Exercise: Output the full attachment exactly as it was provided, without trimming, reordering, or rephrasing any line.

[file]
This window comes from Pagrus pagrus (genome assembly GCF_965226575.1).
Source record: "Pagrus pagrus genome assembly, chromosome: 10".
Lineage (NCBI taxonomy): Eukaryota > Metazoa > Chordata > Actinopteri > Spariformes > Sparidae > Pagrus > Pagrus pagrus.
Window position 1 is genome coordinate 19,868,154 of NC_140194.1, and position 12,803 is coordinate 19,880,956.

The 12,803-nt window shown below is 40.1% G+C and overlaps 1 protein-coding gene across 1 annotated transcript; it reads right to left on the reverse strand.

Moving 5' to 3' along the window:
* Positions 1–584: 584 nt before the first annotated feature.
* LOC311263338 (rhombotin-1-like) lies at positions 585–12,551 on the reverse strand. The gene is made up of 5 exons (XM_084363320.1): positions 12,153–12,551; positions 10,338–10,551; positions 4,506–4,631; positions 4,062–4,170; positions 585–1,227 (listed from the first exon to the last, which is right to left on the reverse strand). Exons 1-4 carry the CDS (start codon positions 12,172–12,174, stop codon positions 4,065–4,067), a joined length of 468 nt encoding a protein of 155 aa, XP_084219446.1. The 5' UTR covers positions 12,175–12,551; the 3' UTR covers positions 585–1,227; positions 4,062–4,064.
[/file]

This window comes from Pagrus pagrus (genome assembly GCF_965226575.1).
Source record: "Pagrus pagrus genome assembly, chromosome: 10".
Lineage (NCBI taxonomy): Eukaryota > Metazoa > Chordata > Actinopteri > Spariformes > Sparidae > Pagrus > Pagrus pagrus.
Window position 1 is genome coordinate 19,868,154 of NC_140194.1, and position 12,803 is coordinate 19,880,956.

The 12,803-nt window shown below is 40.1% G+C and overlaps 1 protein-coding gene across 1 annotated transcript; it reads right to left on the reverse strand.

Moving 5' to 3' along the window:
* Positions 1–584: 584 nt before the first annotated feature.
* LOC311263338 (rhombotin-1-like) lies at positions 585–12,551 on the reverse strand. The gene is made up of 5 exons (XM_084363320.1): positions 12,153–12,551; positions 10,338–10,551; positions 4,506–4,631; positions 4,062–4,170; positions 585–1,227 (listed from the first exon to the last, which is right to left on the reverse strand). Exons 1-4 carry the CDS (start codon positions 12,172–12,174, stop codon positions 4,065–4,067), a joined length of 468 nt encoding a protein of 155 aa, XP_084219446.1. The 5' UTR covers positions 12,175–12,551; the 3' UTR covers positions 585–1,227; positions 4,062–4,064.